Arizona's pharmacy board is moving aggressively to discourage consumers from purchasing less expensive prescription drugs imported from Canada or other foreign countries, an increasingly popular option for people faced with skyrocketing medicine costs.
Several Valley outlets that arrange to have prescriptions filled in foreign countries claim the board is unfairly attacking businesses that are filling a consumer need.
The Arizona State Board of Pharmacy sent a letter Thursday to the Better Business Bureau, alerting the organization to what the board claims are untrustworthy and illegal operations that pose a public health threat.
"We are cautioning consumers not to buy their drugs from any store-fronts or Internet operations selling prescription drugs from Canada because they all operate outside of federal and state law and safety requirements,'' said Hal Wand, the board's incoming executive director, in a statement Friday.
Wand said state and federal regulators can't guarantee the drugs they get through such operations from Canada or any other foreign country are safe.
The companies charge customers for putting them in touch with pharmacies in foreign countries that sell prescription drugs at a fraction of the cost of U.S. pharmacies. The companies maintain they operate within the law. They say the businesses provide a life-saving service, and that the board's attacks are personal.
The savings for consumers can be substantial, and they are especially popular with senior citizens.
Wand, in an interview, said that aside from one possible misfilled prescription in Oregon, there have been no known incidents of harmful prescription drugs imported from foreign countries.
The crux of the issue is the definition of a pharmacy. The board claims that because these businesses sell prescription drugs, they are considered pharmacies and are therefore subject to state and federal laws and regulations pertaining to pharmacies, including obtaining a pharmacy permit and staffing a licensed pharmacist.
The import drug companies contend they are not pharmacies — simply intermediaries between U.S. patients and pharmacies in Canada, Mexico or India — and are therefore not under the jurisdiction of the board.
The letter to the Better Business Bureau of Central and Northern Arizona underscored the board's position by detailing the criminal history of Rory Dannenberg, the chief executive officer of Phoenix-based Value Prescriptions Inc.
According to a March 3 article in the Tucson Citizen, Dannenberg pleaded guilty to one count of theft on charges of shortchanging subcontractors for homes he was building in Tucson, and for creating fraudulent lien waivers to a financial institution.
Wand's letter cites a 1990 conviction and jail sentencing for burglary.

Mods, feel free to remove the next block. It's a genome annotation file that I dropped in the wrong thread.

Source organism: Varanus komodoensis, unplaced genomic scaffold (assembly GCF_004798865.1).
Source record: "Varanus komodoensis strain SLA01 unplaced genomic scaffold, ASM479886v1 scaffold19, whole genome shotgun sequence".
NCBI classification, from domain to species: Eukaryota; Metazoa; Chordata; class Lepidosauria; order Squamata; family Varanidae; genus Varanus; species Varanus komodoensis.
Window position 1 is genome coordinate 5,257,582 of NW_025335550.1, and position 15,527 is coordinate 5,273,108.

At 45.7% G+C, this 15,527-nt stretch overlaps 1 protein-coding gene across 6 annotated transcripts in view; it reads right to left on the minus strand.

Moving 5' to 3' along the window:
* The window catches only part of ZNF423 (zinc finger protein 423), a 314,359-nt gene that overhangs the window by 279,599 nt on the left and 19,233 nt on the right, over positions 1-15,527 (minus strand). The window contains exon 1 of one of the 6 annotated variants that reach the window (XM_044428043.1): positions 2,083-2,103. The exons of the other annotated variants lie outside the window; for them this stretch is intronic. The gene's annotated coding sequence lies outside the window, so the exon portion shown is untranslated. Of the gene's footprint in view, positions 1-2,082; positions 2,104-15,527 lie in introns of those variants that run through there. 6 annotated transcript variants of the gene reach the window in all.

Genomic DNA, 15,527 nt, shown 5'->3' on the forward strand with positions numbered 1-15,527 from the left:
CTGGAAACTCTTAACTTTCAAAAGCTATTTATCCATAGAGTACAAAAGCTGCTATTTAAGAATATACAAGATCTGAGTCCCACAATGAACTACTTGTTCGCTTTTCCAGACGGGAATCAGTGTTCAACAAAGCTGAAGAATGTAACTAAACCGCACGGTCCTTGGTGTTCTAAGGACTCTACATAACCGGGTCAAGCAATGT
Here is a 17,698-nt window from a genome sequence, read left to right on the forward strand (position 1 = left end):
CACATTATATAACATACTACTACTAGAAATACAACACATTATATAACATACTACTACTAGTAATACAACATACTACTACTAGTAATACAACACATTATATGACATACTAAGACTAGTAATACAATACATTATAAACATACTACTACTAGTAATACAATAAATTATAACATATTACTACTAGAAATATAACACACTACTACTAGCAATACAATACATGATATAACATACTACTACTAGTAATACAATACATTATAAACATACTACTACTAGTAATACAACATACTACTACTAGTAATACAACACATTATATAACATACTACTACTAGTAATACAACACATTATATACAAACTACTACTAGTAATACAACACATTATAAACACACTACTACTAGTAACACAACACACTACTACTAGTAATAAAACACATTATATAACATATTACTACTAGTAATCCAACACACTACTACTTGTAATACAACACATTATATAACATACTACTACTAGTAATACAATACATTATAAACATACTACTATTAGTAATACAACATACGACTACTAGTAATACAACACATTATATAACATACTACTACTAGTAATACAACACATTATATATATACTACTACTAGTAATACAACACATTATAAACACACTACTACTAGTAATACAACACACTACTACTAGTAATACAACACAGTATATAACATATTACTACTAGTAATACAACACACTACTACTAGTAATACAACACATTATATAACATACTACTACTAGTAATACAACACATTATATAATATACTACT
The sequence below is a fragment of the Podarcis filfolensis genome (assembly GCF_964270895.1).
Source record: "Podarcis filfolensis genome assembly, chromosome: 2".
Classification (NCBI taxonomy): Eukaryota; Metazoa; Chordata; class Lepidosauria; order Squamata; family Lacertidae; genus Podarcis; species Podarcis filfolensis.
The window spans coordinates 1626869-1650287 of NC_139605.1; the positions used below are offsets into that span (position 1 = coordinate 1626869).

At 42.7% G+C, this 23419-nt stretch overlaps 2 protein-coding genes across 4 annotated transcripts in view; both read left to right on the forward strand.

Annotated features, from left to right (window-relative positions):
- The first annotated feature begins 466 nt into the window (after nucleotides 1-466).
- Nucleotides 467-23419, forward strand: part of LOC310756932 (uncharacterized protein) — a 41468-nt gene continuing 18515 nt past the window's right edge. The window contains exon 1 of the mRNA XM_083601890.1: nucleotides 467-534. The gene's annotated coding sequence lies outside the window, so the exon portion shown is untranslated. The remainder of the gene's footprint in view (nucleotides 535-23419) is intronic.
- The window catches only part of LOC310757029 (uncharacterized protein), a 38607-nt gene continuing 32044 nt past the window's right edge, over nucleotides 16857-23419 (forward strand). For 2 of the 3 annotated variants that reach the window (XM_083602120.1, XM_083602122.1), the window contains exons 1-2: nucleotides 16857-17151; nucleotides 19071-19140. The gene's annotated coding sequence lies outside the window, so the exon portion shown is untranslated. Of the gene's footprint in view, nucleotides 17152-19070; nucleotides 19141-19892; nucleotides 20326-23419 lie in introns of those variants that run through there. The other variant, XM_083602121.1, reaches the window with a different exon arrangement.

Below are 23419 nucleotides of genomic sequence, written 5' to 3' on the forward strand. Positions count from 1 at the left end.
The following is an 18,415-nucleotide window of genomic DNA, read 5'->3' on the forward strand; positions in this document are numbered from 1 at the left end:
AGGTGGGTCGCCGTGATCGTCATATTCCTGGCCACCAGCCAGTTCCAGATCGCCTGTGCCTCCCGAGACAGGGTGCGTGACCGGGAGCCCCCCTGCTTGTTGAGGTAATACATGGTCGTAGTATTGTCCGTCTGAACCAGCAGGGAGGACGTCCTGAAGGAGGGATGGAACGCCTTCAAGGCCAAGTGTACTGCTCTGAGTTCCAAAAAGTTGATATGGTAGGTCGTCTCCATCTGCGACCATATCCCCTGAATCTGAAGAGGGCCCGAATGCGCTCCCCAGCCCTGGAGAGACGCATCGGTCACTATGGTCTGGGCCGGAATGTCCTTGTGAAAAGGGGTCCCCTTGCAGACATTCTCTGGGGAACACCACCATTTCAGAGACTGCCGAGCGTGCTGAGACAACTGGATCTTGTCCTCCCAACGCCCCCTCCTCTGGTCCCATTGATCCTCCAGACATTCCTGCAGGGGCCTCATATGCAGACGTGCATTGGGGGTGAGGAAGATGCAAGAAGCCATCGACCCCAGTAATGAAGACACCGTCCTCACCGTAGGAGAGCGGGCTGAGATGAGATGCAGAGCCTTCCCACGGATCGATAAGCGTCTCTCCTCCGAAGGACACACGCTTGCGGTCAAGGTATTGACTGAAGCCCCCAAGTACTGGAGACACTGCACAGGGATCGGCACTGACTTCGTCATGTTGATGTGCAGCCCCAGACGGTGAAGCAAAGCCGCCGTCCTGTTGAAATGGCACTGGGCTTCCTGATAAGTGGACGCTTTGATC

Also mentioned are two felony charges from 2000, connected with failure to disclose his earlier conviction when registering with the Arizona Registrar of Contractors. Dannenberg pleaded guilty to the misdemeanor charge and was sentenced to one year probation. Other charges were dropped.
Any person applying to the pharmacy board who has a felony background must appear before the board, Wand said. The worst offense — in the view of the board — is lying about one's history.
Dannenberg, 33, is appalled by what he says is a public attack based on his personal affairs.
"It's pretty pathetic that he's got to dig up old stuff from when I was a teenager," Dannenberg said.
Joel Korsunsky, a consultant with Prescription Drugs Canada, based in Scottsdale, is also offended by the matter.
"It's pretty much apparent that this is becoming a personal issue between this Rory gentlemen and Mr. Wand," Korsunsky said. "Unfortunately (Wand) is placing a blanket judgment on all these types of businesses — including ours."
Wand said his objective is to inform the public that imported prescription drug companies are not licensed by the board, and that imported drugs are not guaranteed safe by the FDA.
"All we're trying do is protect patients, to let them know what they're dealing with," Wand said. "We would be happy to see them cease and desist."
In February, Wand sent letters to Medicine International in Mesa, Canadian Rx Solutions in Scottsdale, Prescription Drugs Canada LLP in Sun City, and Value Prescription — all import prescription drug companies that advertised in Valley newspapers — warning they were not compliant with the law. The companies did little to change their activity, and the matter has been referred to the Arizona Attorney General's Office, Wand said.
Carrol Dlugosch, owner of Medicine International, said the recent pressures is an affront on the state's senior citizens, many of whom cannot afford U.S. FDA-approved medicine.
"Are they protecting the business of pharmacy or the old people in our country?" Dlugosch said.
The Better Business Bureau did not return calls Friday.